In a world experimenting with drone-delivered pizzas, it may come as no surprise that U.S. consumers are interested in services that help make their lives easier – services that reduces friction, i.e., the amount of effort a consumer must personally put forth.
In the research backing the study, consumers indicated the most friction in the current automotive experience is found during the vehicle purchase process (acquisition) and during routine service and maintenance visits. Naturally, services that streamline and improve these areas are most appealing.
Among the most attractive concepts: Consumers universally agreed – 89% – that an ideal ownership experience would include a service to pick-up a vehicle in need of maintenance or repair and return the vehicle when the work is complete. How appealing is the concept? Nearly 70% of consumers would consider switching to a brand offering the benefit.
Other top friction-reducing concepts include at-home vehicle maintenance, new-vehicle delivery, and hassle-free return or swap of a newly purchased vehicle.
Consumers Want Time with the Vehicle, Not the Salespeople
While consumers are seeking ways to reduce time spent in acquisition mode or to support routine maintenance, the modern vehicle buyer is also interested in immersive, high-touch experiences while researching a vehicle to buy.
It is a misconception that consumers don’t want to visit dealerships, the research shows. What consumers don’t want is the hard sell. Six in 10 consumers want help from dealership staff – a product specialist, not a salesperson – to learn more about products. For this reason, the concept of Brand Experience Centers performed very well in the research, as the no-sales environment provides a chance for shoppers to experience the vehicle on their own terms. Test-drive delivery, where a new-vehicle is brought directly to the potential buyer for a test drive – possibly 24 hours in length – was appealing as well.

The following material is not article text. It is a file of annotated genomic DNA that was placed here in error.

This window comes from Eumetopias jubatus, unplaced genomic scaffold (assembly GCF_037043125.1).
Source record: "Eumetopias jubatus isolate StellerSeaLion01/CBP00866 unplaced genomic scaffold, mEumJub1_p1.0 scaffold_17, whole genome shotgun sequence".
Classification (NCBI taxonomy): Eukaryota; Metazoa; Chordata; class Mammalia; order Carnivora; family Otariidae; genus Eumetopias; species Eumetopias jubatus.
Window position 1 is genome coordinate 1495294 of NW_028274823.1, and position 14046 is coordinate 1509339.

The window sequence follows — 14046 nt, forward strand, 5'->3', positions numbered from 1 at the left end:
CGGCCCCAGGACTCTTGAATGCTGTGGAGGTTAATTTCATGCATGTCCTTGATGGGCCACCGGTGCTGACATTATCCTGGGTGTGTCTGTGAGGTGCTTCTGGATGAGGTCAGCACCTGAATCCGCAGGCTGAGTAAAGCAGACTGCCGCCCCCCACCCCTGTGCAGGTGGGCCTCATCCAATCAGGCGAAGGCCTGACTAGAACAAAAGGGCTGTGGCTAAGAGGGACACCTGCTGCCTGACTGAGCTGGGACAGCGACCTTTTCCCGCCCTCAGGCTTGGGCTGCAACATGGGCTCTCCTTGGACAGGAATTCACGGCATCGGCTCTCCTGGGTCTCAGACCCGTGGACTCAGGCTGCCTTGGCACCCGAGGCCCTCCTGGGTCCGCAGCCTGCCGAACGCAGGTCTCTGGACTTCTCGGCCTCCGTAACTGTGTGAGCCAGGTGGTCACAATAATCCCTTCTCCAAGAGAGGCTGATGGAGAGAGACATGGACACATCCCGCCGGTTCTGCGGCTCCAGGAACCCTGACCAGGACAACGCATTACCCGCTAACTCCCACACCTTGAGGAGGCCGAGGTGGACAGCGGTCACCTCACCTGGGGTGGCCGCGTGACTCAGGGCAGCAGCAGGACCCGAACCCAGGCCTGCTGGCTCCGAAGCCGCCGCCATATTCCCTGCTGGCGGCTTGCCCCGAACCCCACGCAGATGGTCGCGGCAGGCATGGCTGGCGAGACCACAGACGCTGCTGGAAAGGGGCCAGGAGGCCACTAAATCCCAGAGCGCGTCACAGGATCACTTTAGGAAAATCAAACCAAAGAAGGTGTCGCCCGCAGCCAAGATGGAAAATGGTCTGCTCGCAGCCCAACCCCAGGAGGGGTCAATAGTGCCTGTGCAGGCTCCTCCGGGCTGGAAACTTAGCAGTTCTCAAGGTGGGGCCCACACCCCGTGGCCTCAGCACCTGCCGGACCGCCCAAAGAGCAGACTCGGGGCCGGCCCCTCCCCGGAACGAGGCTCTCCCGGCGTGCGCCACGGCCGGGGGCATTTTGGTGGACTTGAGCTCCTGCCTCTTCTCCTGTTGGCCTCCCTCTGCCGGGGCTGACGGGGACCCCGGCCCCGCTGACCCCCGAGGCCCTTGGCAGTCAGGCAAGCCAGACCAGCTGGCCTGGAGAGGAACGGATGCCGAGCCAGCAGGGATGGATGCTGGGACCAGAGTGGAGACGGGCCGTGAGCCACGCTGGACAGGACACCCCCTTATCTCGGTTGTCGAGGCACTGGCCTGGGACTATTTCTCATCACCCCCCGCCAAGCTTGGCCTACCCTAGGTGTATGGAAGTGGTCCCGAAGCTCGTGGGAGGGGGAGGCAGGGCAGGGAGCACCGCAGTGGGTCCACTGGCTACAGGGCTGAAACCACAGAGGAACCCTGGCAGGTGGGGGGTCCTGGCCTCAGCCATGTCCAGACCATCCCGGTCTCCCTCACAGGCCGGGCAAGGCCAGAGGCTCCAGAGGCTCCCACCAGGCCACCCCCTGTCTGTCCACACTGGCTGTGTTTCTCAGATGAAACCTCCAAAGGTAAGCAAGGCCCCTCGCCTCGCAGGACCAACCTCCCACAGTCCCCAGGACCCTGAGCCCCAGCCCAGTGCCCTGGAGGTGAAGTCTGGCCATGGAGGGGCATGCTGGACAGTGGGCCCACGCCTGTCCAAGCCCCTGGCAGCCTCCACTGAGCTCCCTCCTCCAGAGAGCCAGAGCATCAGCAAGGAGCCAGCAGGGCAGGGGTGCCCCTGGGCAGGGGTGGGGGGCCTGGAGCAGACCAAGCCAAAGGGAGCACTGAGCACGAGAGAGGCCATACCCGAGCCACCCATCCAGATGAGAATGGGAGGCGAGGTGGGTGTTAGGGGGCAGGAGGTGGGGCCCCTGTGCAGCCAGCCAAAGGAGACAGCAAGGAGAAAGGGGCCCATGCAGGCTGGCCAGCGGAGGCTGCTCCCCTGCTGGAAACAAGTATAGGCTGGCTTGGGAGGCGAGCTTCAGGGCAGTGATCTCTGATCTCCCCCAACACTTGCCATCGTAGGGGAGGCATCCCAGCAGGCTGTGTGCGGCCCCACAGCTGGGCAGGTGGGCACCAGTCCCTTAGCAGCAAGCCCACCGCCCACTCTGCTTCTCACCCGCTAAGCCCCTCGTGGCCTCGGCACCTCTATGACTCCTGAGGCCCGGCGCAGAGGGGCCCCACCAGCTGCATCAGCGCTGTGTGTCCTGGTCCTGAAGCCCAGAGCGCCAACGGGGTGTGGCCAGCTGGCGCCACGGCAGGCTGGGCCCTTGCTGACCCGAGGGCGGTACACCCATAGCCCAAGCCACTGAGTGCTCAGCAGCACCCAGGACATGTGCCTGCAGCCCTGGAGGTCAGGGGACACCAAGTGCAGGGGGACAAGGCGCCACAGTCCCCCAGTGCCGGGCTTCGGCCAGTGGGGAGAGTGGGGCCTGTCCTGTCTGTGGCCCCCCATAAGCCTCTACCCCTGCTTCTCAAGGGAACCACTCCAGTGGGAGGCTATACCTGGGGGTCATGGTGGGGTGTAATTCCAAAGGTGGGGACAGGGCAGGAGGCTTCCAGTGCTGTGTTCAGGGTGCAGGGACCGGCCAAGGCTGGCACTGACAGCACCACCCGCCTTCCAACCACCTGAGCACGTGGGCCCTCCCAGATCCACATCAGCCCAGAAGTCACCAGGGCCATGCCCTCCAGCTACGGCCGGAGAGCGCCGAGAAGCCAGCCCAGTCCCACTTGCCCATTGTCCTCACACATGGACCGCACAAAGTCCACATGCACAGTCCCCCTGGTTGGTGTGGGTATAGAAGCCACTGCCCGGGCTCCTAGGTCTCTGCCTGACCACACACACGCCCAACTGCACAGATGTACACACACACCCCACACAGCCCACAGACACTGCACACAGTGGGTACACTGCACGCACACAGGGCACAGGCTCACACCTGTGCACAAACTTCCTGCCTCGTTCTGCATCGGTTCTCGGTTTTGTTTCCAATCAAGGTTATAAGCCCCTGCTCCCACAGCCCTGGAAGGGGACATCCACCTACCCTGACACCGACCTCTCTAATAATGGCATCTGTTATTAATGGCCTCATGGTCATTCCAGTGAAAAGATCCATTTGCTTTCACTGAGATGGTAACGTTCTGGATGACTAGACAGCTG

The research shows consumers are more likely to trust brands that offer no-hassle experience centers, with product displays and opportunities to drive a vehicle. Slightly more than half of consumers surveyed by Cox Automotive indicated they would likely switch to a brand that offered this concept.
Industry Stakeholders Should Pay Attention to Forward Thinking Trailblazer Consumers
To understand the Reimagining the Automotive Consumer Experience report, it’s important to understand the central group of consumers the Cox Automotive research team identified as Trailblazers. These consumers are early technology adopters and open to new technology in their vehicle shopping and activities. They likely have already had a positive experience with at least one of the proposed concepts, which suggests some service providers are already delivering on these concepts to gain a competitive advantage.
The research team believes today’s Trailblazers are tomorrow’s average car buyer and that Trailblazer attitudes and expectations will become mainstream within 3 to 5 years. Trailblazers are more likely to find virtual test drive capability appealing and to embrace the idea of vehicle recommendations powered by artificial intelligence (AI). Trailblazers want to use voice-controlled vehicle search systems while shopping and are also more likely to rely on AI systems embedded into vehicles to recommend service or maintenance intervals.
Trailblazers made up 17% of the total 2,000 participants surveyed. Nearly half of the Trailblazers were Gen Z or Millennials – under the age of 40 – and 63% of this group was “very open” to switching vehicle brands. Conversely, only 37% of average consumers are “very open” to switching brands. Notably, millennials are the largest car-buying cohort in the U.S.